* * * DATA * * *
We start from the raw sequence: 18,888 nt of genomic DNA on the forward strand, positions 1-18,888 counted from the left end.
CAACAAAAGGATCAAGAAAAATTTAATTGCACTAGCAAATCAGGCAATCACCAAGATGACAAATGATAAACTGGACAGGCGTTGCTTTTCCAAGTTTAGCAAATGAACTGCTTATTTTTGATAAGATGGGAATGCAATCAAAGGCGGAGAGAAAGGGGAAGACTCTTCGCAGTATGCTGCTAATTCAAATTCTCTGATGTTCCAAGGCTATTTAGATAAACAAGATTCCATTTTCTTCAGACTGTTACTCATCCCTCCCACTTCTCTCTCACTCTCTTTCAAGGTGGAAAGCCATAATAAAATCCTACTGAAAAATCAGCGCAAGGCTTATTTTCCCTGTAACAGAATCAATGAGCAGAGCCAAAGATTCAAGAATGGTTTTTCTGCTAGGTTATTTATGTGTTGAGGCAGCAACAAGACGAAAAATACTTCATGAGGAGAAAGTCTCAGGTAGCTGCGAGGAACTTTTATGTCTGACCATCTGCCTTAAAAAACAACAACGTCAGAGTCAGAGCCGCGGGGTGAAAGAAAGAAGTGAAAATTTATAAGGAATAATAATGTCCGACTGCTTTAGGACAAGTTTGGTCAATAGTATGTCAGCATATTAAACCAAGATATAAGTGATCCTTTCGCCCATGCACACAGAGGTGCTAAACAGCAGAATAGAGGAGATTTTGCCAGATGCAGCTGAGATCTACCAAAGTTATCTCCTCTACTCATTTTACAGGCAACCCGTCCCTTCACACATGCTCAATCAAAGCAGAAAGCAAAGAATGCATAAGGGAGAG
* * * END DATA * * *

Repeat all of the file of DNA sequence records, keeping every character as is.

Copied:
We start from the raw sequence: 18,888 nt of genomic DNA on the forward strand, positions 1-18,888 counted from the left end.
CAACAAAAGGATCAAGAAAAATTTAATTGCACTAGCAAATCAGGCAATCACCAAGATGACAAATGATAAACTGGACAGGCGTTGCTTTTCCAAGTTTAGCAAATGAACTGCTTATTTTTGATAAGATGGGAATGCAATCAAAGGCGGAGAGAAAGGGGAAGACTCTTCGCAGTATGCTGCTAATTCAAATTCTCTGATGTTCCAAGGCTATTTAGATAAACAAGATTCCATTTTCTTCAGACTGTTACTCATCCCTCCCACTTCTCTCTCACTCTCTTTCAAGGTGGAAAGCCATAATAAAATCCTACTGAAAAATCAGCGCAAGGCTTATTTTCCCTGTAACAGAATCAATGAGCAGAGCCAAAGATTCAAGAATGGTTTTTCTGCTAGGTTATTTATGTGTTGAGGCAGCAACAAGACGAAAAATACTTCATGAGGAGAAAGTCTCAGGTAGCTGCGAGGAACTTTTATGTCTGACCATCTGCCTTAAAAAACAACAACGTCAGAGTCAGAGCCGCGGGGTGAAAGAAAGAAGTGAAAATTTATAAGGAATAATAATGTCCGACTGCTTTAGGACAAGTTTGGTCAATAGTATGTCAGCATATTAAACCAAGATATAAGTGATCCTTTCGCCCATGCACACAGAGGTGCTAAACAGCAGAATAGAGGAGATTTTGCCAGATGCAGCTGAGATCTACCAAAGTTATCTCCTCTACTCATTTTACAGGCAACCCGTCCCTTCACACATGCTCAATCAAAGCAGAAAGCAAAGAATGCATAAGGGAGAG